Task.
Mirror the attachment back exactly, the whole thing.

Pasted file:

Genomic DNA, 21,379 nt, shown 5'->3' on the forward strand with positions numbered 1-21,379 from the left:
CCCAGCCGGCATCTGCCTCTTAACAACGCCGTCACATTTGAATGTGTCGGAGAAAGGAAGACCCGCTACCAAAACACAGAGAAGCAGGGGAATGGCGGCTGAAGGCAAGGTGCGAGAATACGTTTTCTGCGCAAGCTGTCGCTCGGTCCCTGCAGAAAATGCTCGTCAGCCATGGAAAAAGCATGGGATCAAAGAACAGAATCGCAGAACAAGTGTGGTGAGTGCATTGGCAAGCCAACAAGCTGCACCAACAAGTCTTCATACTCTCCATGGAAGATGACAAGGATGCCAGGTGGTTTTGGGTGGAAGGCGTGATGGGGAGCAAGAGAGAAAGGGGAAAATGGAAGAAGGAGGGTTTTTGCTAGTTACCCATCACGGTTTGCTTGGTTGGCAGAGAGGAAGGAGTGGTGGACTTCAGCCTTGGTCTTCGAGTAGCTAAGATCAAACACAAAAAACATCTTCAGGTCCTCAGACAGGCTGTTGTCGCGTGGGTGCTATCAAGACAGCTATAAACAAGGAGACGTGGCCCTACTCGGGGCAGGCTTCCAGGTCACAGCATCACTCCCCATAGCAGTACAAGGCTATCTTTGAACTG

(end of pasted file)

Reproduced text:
Genomic DNA, 21,379 nt, shown 5'->3' on the forward strand with positions numbered 1-21,379 from the left:
CCCAGCCGGCATCTGCCTCTTAACAACGCCGTCACATTTGAATGTGTCGGAGAAAGGAAGACCCGCTACCAAAACACAGAGAAGCAGGGGAATGGCGGCTGAAGGCAAGGTGCGAGAATACGTTTTCTGCGCAAGCTGTCGCTCGGTCCCTGCAGAAAATGCTCGTCAGCCATGGAAAAAGCATGGGATCAAAGAACAGAATCGCAGAACAAGTGTGGTGAGTGCATTGGCAAGCCAACAAGCTGCACCAACAAGTCTTCATACTCTCCATGGAAGATGACAAGGATGCCAGGTGGTTTTGGGTGGAAGGCGTGATGGGGAGCAAGAGAGAAAGGGGAAAATGGAAGAAGGAGGGTTTTTGCTAGTTACCCATCACGGTTTGCTTGGTTGGCAGAGAGGAAGGAGTGGTGGACTTCAGCCTTGGTCTTCGAGTAGCTAAGATCAAACACAAAAAACATCTTCAGGTCCTCAGACAGGCTGTTGTCGCGTGGGTGCTATCAAGACAGCTATAAACAAGGAGACGTGGCCCTACTCGGGGCAGGCTTCCAGGTCACAGCATCACTCCCCATAGCAGTACAAGGCTATCTTTGAACTG